Today, a life the likes of which we might all aspire to live has ended. Still vital to the end, still singing to the end, at the age of 94, Pete Seeger has passed the torch to all those who would put songs in the hearts of kids and grown-ups, who would seize every opportunity to bend the arc of history toward social justice, undeterred even by very advanced age or the difficulty of the task at hand. His love story with his wife Toshi, who passed away only last summer, might well remind us to always want what we have.
Pete’s influence trickled into my life through the generations between himself and me, starting with my parents and teachers and most recently through my Jersey rock hero Bruce Springsteen (inspiration for my TV alter ego’s name Cool Rockin’ Daddy) and my esteemed colleagues at Children’s Music Network, as well as the larger kindie and folk communities. When I was assigned to interview Steve Pullara about his “Absolutely Positively Getting Along” album, which contained strong, unmistakable anti-bullying messages and benefits the Big Brothers/Big Sisters organization, I was delighted to hear a new track featuring Pete and to get Steve’s take on having worked with artists of his stature.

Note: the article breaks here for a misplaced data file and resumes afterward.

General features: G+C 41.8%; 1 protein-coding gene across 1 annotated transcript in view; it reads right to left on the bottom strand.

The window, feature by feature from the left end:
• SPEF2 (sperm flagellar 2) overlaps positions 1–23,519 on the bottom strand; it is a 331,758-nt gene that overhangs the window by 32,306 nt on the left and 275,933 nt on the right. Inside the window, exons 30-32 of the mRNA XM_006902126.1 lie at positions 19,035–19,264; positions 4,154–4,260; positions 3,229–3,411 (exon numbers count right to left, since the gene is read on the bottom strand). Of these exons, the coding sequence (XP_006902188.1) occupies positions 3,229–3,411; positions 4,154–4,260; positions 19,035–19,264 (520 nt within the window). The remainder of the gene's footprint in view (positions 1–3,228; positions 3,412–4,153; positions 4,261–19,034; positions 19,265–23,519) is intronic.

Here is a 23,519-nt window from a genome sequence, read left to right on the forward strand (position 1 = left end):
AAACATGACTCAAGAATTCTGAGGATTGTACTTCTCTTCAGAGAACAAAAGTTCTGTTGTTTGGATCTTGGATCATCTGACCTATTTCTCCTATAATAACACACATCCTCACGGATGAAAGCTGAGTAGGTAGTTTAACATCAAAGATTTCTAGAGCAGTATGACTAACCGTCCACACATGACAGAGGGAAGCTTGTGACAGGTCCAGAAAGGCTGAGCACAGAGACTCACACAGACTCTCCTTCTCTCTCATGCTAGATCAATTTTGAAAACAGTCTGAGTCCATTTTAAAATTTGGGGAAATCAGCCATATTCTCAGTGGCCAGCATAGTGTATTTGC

Fellow kindie artists from Alastair Moock to Brady Rymer have elegantly stated their recollections of Pete and given us quite a reminder that his monumental task of planting songs in the hearts of children and championing social justice falls to those of us who feel some form of his passion. Stefan Shepherd, a just-as-passionate writer about children’s music for his own Zooglobble.com blog, describes the enormity of this loss and shares in the desire to keep Pete’s beat going for new generations whether you call it kindie, kids’ music, folk or any other name.
I, for one, wish to thank Pete Seeger for the many precious gifts he left to America and the World: his songs, his relentless pursuit of causes he cared for, and the very example of his life and vitality. I join among the ranks who aspire to these gifts.